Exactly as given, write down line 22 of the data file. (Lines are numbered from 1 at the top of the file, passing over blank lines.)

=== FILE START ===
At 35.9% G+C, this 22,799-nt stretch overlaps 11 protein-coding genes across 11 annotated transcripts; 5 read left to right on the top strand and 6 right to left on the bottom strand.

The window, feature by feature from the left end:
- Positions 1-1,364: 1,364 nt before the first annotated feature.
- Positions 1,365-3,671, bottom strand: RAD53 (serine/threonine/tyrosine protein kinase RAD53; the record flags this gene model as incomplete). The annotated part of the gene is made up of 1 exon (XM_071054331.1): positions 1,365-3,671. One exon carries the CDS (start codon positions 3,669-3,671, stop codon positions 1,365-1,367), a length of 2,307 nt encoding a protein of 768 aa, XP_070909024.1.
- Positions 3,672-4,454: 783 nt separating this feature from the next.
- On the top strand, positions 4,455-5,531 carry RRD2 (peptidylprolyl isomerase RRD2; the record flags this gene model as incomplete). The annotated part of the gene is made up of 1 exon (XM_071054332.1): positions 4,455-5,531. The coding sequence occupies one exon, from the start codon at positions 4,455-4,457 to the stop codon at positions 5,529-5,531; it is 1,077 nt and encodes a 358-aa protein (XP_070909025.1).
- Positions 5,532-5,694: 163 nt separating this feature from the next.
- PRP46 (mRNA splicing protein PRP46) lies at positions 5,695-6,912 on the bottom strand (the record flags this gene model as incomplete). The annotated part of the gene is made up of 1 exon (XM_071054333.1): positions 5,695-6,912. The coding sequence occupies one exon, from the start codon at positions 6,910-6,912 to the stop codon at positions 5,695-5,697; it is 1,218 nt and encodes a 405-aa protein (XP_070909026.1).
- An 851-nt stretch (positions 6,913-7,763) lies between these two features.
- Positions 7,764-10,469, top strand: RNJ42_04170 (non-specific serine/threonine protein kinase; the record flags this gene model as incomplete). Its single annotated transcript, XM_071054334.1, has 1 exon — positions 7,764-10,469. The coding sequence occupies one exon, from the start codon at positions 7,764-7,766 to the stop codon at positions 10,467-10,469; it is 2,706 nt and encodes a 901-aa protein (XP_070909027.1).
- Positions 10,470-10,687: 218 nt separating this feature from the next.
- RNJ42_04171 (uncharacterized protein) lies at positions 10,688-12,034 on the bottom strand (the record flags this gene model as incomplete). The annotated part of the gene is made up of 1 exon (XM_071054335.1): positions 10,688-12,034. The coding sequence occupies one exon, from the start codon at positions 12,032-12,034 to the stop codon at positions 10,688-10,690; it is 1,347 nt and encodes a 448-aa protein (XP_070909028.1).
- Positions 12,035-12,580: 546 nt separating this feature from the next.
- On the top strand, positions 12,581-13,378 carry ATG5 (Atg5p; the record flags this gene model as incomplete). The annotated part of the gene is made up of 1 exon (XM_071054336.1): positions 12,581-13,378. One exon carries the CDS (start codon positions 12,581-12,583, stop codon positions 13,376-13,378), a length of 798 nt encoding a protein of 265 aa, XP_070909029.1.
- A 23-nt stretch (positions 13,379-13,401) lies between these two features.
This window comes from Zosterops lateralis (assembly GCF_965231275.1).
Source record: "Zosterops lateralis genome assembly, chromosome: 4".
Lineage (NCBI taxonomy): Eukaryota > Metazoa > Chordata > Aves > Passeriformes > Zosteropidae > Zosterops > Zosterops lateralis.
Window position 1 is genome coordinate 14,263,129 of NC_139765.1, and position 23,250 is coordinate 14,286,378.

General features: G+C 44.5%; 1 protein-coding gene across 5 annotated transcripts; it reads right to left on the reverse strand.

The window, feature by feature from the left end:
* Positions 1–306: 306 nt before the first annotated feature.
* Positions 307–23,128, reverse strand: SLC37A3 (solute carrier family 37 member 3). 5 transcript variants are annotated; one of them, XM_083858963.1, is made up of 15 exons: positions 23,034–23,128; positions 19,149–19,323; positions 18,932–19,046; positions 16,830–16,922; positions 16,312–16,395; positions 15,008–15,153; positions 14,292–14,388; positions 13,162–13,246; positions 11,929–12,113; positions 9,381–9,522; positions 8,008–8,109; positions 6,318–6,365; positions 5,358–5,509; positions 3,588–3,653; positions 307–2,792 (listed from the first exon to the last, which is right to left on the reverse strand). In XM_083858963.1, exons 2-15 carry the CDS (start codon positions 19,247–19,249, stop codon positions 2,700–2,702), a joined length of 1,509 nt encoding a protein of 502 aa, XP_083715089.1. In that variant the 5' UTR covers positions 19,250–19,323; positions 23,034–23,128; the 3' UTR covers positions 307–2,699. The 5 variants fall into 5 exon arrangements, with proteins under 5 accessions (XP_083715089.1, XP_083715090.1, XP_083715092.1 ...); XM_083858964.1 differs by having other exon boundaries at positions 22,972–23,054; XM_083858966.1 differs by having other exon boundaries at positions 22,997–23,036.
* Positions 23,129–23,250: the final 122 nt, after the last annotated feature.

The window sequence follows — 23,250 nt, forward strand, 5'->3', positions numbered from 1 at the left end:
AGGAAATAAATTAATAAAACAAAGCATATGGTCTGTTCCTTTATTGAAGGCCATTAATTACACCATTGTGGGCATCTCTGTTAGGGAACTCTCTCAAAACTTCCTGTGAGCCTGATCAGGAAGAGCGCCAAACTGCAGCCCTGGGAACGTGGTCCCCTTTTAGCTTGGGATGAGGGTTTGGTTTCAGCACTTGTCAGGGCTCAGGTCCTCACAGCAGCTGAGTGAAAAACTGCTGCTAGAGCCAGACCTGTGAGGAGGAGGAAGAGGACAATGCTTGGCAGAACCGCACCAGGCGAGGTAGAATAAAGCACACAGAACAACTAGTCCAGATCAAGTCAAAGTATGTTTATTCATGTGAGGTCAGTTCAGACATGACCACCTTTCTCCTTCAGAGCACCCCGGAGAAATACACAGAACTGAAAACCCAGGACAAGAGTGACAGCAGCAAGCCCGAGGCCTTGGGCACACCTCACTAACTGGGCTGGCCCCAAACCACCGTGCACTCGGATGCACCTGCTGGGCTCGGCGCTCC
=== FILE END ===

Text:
* Positions 1–306: 306 nt before the first annotated feature.